Camden market resident, The Frenchie, turns heads with its duck confit sandwich, topped with crispy duck-skin scratchings, rocket, mustard, red-onion chutney, goat’s cheese and truffle honey, all piled atop a brioche bun. A proper mouthful. Whilst galavanting ’round Europe this summer, a particularly memorable meal was that of a picnic in Budapest. The air was thick, sun was hot and our feet growing heavy with each step. We soon stumbled upon Nagyvásárcsarnok, or the Great Market Hall, a restored neogothic hall where food traders now sell products and ingredients from their stalls. We picked and pondered over each stand, leaving with our arms loaded with goodies, before finding a shaded bench near the Danube. Sweet knotted bread, spicy meats, milky Hungarian goat’s cheese and sour cherries warmed by the sun made for the most enjoyable snack. King of the world of pastry (sounds like a fairytale land I’d like to reside in) Paris has long since been crowned for its patisserie production. Established in 1903, Angelina’s signature pastry, the mont-blanc has been creating queues as far as the eye can see, and stomach can bear to stand. But it’s all worth the wait for a bite of this sumptuous combination of meringue, whipped cream, chestnut cream vermicelli. Another moment of picnic perfection involved lazily lounging in the Jardin du Luxembourg nibbling on meats, pâté, goats cheese, Brie, cherries, peaches, figs, fresh baguette and the pièce de résistance, an excessive amount of Pierre Hermé macarons. Amsterdam is internationally known for its Indonesian fare, and I have to say that Kantjil & de Tiger is the best I’ve ever had. Each dish more flavourful than the last, the tender meats and saucy vegetables combined for an enjoyable feast. Upon recommendation, another delightful find amongst the picturesque canals of Amsterdam, lies the little gelateria IJscuypje. With hazelnut, speculoos and milk chocolate gelato piled high, I uttered a statement I never thought would escape my lips so far from the Italian motherland. This is the best gelato ever! One of my favourite sky-high spots is the much loved Duck & Waffle. With sugar spiced ox cheek stuffed doughnuts served in apricot jam, what’s not to love? This grilled asparagus with smoked buttermilk curd, dandelion and pickled walnut was a special I won’t soon forget. Another one of my all-time favourite brunch dishes, silky Turkish eggs served with yogurt and chilli oil, can be found tucked away in Covent Garden at Kopapa. Only in America’s capital, Washington DC, can something this indulgent be found. Good Stuff Eatery’s toasted marshmallow and red velvet milkshakes are worth slowly sipping into a caloric coma.
Bring on the brain freeze! Switch coasts to California for a cult-like love of burger fanship. In-N-Out may not be the best burger on earth, (calm down, burger snobs) but the freshness of the ingredients and addition of salt-scented ocean air beats your fine dining fat feast any day. I finally made it to Los Angeles’ star-studded Gjelina last year, and man was it worth the wait. The quality of ingredients are incredible, with a pretty awesome kale salad representing the Californian flair. The wood roasted cauliflower with garlic, vinegar and chilli really makes you want to eat your veg. And the eggplant caponata with burrata on toast, as well as the gruyere and caramelised onion pizza were dough-topped delights worthy of the after effect.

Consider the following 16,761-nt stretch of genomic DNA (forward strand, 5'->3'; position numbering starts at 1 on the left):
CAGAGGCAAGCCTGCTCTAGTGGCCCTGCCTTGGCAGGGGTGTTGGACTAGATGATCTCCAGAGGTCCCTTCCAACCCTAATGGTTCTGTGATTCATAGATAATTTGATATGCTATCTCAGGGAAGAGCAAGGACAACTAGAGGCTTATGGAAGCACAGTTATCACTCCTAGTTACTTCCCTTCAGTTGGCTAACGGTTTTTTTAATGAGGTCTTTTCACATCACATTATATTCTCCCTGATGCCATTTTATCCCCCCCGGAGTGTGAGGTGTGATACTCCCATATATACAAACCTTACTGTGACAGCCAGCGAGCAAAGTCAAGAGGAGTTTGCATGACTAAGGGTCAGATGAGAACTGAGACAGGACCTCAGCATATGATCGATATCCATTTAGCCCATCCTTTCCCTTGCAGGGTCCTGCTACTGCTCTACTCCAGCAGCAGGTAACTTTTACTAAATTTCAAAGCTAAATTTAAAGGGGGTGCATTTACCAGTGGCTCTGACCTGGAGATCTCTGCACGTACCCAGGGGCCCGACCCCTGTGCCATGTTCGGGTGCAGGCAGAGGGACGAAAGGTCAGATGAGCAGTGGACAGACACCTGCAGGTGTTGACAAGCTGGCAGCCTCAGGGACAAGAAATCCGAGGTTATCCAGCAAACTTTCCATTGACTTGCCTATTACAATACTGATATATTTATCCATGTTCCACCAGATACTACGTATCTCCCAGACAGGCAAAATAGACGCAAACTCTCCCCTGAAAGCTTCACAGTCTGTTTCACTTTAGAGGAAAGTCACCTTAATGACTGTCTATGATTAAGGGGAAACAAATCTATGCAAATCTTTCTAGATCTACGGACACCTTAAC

At Manhattan Beach Post, there’s a mandatory order of bacon cheddar buttermilk biscuits with maple butter. Promise me, should you ever visit MBP, you will not leave the premises without trying these biscuity bad boys? The pomegranate couscous with lavender feta, Marcona almonds, grapefruit and mint is really special, as well. With my casual burrito obsession flexed to the fullest whilst residing on the West Coast, I popped into Lucha Libre Taco Shop to see what all the fuss was about. The Surf & Turf burrito comes with steak, shrimp, rice, potatoes and secret chipotle sauce. A tip of the hat to you, you absolute burrito babes.
We then kicked it old school at El Indio, the family owned Mexican restaurant that’s been serving San Diego for 75 years. This California burrito is quite possibly one of the best I’ve ever had.
Why have one burrito, when you can have three? Yes, it’s a bit absurd to have three burritos on my list of highlighted dishes. But if you think about it, is it really? The final tortilla encased bliss can be found tucked away in a seaside town in Baja California, Mexico. At this little side of the road taco shop called Magañas, you can find the quesotaco, a burrito filled with succulent rotisserie chicken, beans, onion, cilantro, and a salsa so fiery, you’ll sniffle your way through every bite.
That’s it people. Your diet is over, goals squashed, and resolutions railroaded. Rather than wish you a happy new year, I wish you a happy food year. Happy eating and good luck with those resolutions! Let me know any must-try dishes for 2016 and where you’re most looking forward to eating in the comments below, or tweet me @Alessandra_LDN